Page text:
Donald Trump’s illegitimate presence in the White House caused the Republican Party to get wiped out in November 2017 elections, forcing the party to ask itself serious questions about whether to oust Trump before it can suffer a far bigger wipeout in November 2018. Michael Flynn is cutting a deal against Trump which will make his Russia scandal even more politically toxic. Trump knows he’s in trouble, and on Sunday night he delivered a message to the Republican Congress: don’t oust me yet.
There are three reasons the GOP hasn’t yet strategically pushed Donald Trump out of office. The first is that his approval rating is still hovering in the mid to low thirties; it won’t become a feeding frenzy until he finally drops into the twenties, but that’s coming. The second is that the GOP has been hastily ramming through as many judicial appointments as it can, though that process is nearing an end. The third is that the GOP is trying to ram through a tax scam bill which steals from the middle class and gives it all to the party’s wealthy donors.
Here’s what Trump tweeted on Sunday night: “Back in D.C., big week for Tax Cuts and many other things of great importance to our Country. Senate Republicans will hopefully come through for all of us. The Tax Cut Bill is getting better and better. The end result will be great for ALL!” He’s not talking to the public, as most Americans oppose the tax bill. Instead, he’s speaking directly to the Republican Congress. He’s saying ‘You still need me.’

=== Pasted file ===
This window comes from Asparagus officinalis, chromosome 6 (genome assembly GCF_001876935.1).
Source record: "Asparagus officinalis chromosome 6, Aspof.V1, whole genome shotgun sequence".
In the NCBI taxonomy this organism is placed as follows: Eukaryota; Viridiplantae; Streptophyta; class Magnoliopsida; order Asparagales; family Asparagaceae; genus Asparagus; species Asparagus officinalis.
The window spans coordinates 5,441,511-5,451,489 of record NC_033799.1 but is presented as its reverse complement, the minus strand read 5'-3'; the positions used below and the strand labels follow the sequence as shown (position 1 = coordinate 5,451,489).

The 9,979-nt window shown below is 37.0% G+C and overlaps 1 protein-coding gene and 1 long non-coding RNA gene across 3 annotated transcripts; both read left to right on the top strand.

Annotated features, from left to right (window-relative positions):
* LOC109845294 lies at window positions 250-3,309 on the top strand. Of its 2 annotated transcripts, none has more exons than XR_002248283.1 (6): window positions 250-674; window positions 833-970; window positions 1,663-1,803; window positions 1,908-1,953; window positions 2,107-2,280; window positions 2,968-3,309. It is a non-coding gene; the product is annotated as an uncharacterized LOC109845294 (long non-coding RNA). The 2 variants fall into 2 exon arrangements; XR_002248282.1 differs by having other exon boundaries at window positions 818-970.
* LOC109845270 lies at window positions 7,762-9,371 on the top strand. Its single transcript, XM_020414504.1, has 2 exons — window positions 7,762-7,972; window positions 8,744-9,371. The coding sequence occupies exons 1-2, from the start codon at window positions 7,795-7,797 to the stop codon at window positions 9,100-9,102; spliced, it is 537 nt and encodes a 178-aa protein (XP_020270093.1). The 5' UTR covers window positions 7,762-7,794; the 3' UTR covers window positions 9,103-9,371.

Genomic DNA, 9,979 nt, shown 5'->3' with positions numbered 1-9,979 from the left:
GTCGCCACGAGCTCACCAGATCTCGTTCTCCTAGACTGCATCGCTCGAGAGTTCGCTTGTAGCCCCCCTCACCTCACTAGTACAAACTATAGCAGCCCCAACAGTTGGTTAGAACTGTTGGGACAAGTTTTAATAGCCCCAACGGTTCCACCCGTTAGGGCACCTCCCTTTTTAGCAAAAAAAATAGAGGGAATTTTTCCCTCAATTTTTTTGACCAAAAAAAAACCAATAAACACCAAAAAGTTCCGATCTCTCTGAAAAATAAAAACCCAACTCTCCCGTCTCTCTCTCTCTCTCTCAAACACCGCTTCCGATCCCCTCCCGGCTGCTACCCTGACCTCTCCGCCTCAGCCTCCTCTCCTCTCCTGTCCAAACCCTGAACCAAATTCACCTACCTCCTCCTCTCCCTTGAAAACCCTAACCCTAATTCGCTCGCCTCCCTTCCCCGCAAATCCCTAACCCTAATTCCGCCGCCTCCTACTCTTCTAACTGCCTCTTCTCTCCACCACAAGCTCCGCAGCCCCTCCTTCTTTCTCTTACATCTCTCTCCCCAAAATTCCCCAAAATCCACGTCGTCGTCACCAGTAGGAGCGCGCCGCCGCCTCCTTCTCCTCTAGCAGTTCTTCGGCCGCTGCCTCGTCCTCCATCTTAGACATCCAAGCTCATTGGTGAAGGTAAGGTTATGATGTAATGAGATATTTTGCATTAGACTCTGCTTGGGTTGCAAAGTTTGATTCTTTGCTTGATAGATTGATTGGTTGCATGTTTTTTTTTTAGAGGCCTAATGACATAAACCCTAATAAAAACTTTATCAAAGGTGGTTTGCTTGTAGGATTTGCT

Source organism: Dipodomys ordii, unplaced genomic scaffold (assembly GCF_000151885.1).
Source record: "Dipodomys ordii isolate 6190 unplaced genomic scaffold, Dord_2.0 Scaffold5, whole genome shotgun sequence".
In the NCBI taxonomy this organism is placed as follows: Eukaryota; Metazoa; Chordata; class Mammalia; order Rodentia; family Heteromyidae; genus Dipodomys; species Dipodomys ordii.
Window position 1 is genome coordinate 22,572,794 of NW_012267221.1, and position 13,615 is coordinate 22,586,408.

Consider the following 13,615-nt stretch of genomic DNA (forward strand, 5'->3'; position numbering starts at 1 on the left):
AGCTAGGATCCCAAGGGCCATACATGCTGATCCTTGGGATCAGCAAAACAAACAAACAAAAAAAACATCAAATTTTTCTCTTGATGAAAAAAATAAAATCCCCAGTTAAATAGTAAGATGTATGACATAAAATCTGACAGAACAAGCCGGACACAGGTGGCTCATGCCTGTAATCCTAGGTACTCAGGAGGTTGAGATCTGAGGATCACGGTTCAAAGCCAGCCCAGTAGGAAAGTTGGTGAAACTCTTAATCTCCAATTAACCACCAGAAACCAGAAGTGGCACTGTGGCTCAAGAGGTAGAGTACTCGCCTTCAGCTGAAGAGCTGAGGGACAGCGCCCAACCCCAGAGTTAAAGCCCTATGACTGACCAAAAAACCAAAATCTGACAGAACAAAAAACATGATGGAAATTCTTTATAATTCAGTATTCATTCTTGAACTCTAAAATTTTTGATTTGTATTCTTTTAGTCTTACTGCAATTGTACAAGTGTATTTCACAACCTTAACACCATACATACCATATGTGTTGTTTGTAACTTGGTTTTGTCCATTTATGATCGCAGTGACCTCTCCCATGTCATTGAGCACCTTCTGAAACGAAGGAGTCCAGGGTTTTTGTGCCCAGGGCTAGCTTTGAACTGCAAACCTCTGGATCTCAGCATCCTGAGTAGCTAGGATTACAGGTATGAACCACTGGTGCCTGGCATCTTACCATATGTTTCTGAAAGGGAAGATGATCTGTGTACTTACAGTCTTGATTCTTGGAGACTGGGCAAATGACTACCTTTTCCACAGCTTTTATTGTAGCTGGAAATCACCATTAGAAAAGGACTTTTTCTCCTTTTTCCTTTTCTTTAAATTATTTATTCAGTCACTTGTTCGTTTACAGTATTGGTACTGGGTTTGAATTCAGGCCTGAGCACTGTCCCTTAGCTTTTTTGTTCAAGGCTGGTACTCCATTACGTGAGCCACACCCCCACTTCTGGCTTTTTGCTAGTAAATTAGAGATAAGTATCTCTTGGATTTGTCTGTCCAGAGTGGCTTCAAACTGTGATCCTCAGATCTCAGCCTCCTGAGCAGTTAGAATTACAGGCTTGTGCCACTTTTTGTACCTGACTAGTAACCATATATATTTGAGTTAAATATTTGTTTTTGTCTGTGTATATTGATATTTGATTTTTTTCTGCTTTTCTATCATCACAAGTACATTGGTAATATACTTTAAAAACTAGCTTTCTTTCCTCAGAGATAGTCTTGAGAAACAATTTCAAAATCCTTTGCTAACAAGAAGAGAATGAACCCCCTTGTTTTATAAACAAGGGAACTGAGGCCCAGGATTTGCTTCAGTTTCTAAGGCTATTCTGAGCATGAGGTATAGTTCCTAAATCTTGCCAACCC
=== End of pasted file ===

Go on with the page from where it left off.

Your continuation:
On some level, he’s right. If the Republican Congress does decide to strategically oust Donald Trump in the hope of saving their own skin in the 2018 midterms, it’ll mean they won’t get a single piece of legislation passed while that ugly process is playing out. The GOP needs to keep Trump in place until its tax scam sinks or swims. But after that, they’ll have little reason to keep him around – particularly as Michael Flynn’s deal makes the Russia scandal infinitely uglier and his approval rating drops even further. Trump now sounds like he’s ready to quit, but he seems to want to go on his own terms.
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